I wouldn’t start with hardwood by the way! Find a nice piece of pine, or old plywood. Run some tests to plunge a particular depth into the wasteboard at different points on the wasteboard- them check with a caliper. There are lots of fun and low impact ways to learn the machine- but I don’t blame you for going deep on some oak round 1.
Thanks for the feedback, much appreciated. I’ve made a decent amount of cuts on various types of wood. Starting to understand the speeds pretty well, and multiple bit changes took a bit, but I figured it out. I went to school for Graphic Design, so it’s nice to be able to create a lot of things in Illustrator and save them as svg files to open in Easel. I probably am going to fast on the cut through. I did notice a few loose wheels, and I have to tighten my belts a bit more. Here are a few things I made.
As you can see with the cassette tape, the cut through worked fine. It’s also pine, so a lot softer.
Those are cool man! Sorry- I didn’t mean to peg you as a first-time user. Hardwood is definitely the variable. The bits eat the pine and ply nicely (try cutting PVC- its like butter!) but oak is a different beast. If you inspect the cuts you can see where the bit struggles and the quality of the cut slips- at 90 degree angles to long grain. Because the bit spins in 1 direction, but travels in both- you will see the effect is more pronounced on one side of the hole than the other. (A circle is the perfect cut to demonstrate this- because it cuts and crosses the grain in all directions.) Specifically this is at about 1:00 and 7:00 on the hole you cut as pictured. Basically, as your bit is traveling with the grain of the wood- the motion across the x axis is either ADDING TO or RELIEVING the chip load that the bit is dealing with. The deeper and faster you go- the more this applies. This applies to hard and softwoods- but it’s much more important with hardwood.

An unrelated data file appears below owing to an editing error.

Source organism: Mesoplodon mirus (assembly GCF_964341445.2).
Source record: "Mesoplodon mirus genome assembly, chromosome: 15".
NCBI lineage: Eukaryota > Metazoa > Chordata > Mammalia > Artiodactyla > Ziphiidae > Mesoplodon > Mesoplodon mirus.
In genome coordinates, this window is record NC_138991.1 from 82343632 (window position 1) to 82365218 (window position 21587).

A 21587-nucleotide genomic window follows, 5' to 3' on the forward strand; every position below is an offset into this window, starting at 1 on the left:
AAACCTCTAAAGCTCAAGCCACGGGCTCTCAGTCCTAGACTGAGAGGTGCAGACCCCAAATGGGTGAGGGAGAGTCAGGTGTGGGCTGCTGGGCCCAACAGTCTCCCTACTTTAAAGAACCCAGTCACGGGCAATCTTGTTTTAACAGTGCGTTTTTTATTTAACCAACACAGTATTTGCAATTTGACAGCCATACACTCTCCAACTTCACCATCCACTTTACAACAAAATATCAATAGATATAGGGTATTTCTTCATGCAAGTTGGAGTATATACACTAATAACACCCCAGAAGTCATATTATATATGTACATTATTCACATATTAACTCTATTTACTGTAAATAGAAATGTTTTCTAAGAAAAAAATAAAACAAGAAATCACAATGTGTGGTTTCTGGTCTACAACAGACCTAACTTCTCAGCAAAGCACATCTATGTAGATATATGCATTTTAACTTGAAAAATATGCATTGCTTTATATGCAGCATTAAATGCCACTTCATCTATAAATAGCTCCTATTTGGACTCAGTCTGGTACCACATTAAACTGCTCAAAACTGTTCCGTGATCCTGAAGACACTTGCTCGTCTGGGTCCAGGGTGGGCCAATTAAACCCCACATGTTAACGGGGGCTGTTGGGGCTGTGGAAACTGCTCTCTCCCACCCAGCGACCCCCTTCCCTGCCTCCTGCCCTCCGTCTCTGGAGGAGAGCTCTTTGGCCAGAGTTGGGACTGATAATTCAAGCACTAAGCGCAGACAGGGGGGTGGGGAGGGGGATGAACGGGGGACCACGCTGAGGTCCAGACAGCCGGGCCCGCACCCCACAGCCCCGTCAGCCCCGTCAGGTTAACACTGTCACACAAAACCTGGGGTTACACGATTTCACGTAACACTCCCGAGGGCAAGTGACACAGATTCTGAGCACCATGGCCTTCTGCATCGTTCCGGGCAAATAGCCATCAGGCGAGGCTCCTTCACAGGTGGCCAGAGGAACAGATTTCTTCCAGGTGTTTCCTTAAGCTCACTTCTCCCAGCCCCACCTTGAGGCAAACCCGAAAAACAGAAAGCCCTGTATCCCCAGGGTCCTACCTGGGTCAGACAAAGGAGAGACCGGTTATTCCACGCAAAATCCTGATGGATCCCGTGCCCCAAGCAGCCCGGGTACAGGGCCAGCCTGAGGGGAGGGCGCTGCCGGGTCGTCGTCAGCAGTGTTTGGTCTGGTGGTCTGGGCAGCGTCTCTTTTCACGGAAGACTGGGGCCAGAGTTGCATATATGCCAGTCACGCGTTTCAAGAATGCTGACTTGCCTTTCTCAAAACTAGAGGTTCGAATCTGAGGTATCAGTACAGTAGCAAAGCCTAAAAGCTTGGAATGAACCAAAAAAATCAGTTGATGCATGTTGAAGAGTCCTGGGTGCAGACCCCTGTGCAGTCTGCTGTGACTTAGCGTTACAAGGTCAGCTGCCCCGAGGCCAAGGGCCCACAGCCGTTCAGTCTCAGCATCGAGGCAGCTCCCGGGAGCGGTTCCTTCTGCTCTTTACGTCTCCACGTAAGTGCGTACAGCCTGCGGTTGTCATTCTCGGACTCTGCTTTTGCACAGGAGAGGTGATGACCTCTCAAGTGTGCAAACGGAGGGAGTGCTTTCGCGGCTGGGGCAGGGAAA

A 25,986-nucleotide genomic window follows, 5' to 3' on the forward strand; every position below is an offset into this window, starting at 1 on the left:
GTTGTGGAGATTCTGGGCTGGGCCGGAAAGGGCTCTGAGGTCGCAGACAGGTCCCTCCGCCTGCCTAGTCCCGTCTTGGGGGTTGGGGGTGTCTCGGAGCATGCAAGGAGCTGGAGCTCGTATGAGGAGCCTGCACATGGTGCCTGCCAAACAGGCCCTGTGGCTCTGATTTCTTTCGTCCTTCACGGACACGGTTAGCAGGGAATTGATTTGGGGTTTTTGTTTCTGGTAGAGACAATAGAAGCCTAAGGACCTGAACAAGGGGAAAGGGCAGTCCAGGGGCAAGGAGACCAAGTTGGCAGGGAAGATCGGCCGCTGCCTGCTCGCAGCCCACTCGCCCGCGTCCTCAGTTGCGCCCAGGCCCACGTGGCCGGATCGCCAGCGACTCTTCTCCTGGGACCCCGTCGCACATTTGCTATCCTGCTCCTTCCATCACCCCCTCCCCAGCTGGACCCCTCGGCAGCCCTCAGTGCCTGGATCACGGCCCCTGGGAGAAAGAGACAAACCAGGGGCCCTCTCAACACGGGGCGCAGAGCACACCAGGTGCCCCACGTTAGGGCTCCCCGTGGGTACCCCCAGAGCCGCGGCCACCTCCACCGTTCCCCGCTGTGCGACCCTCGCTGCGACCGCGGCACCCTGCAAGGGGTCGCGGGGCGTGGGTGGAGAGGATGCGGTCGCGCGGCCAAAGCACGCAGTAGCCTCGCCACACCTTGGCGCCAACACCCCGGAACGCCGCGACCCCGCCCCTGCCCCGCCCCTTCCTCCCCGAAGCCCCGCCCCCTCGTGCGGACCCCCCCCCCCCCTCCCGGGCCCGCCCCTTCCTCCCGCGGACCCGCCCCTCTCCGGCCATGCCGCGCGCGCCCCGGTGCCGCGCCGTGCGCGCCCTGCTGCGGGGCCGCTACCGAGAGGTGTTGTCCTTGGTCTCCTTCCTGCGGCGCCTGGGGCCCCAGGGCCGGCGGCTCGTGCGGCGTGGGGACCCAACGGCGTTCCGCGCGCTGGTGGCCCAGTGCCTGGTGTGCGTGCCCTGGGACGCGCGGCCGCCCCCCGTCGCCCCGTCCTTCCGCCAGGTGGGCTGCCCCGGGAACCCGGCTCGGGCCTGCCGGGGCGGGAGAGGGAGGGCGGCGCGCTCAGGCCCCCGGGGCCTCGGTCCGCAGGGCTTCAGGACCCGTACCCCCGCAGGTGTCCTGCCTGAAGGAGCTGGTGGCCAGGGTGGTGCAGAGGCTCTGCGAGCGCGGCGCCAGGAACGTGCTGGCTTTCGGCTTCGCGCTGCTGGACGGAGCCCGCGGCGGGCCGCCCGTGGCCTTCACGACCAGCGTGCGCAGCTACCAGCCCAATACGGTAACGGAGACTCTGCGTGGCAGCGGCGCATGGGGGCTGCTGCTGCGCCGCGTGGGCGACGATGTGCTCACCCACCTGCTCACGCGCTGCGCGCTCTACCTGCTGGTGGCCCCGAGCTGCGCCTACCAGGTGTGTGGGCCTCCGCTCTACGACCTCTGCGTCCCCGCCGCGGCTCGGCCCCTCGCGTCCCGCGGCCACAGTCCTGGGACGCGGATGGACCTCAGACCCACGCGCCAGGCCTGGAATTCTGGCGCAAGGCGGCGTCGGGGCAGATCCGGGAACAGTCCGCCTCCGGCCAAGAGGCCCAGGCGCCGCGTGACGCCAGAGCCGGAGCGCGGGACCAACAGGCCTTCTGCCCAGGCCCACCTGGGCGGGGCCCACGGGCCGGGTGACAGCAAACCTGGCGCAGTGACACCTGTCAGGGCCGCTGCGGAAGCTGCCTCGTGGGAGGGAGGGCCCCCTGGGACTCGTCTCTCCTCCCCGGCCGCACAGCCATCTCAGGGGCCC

You mentioned you’re in graphic design. I’ve been a carpenter for 15 years, and I’m sitting on like 12 STL files that I can’t use because they are too big and I can’t find a way to shrink them to under 100mb. Any suggestions?
There’s a few methods for shrinking the STL file and I discuss them and show the method I use in this livestream from a few weeks back…
I didn’t mean to contradict you on the 1/8" vs 1/4"- I should have read your post more closely before starting to ramble. Gantry flex didn’t occur to me- and checking to make sure everything is tight and true is much better advice than going slow with a big bit. Just slap me if I get to carried away. I’m 1/2 through your livestream and I’ve already formated my first few STLs. Thanks again man
I love this group!
Seth, is there a way to convert files to STL?
Well, there’s a basic method to convert a photo to STL but it usually doesn’t produce useful results.
This site uses the contrast of light and dark areas of the image to make high and lows of the STL as a lithopane.
The other option is to manually contour a 3d model based off of the image as a reference. Carveco Maker Plus , Vectric Aspire, and ZBrush can do this more manual method but it can often take hours or rather days to achieve the desired outcome…
Or pay someone else where the cost of living is much less to do that manual creation of the 3d model for you, like on fiverr for example.
Thank you!! Looks like I’ll just be sticking to 2D. Is there a site where STLs are already created where I can just download/import them?
This is great! Thank you so much, Seth.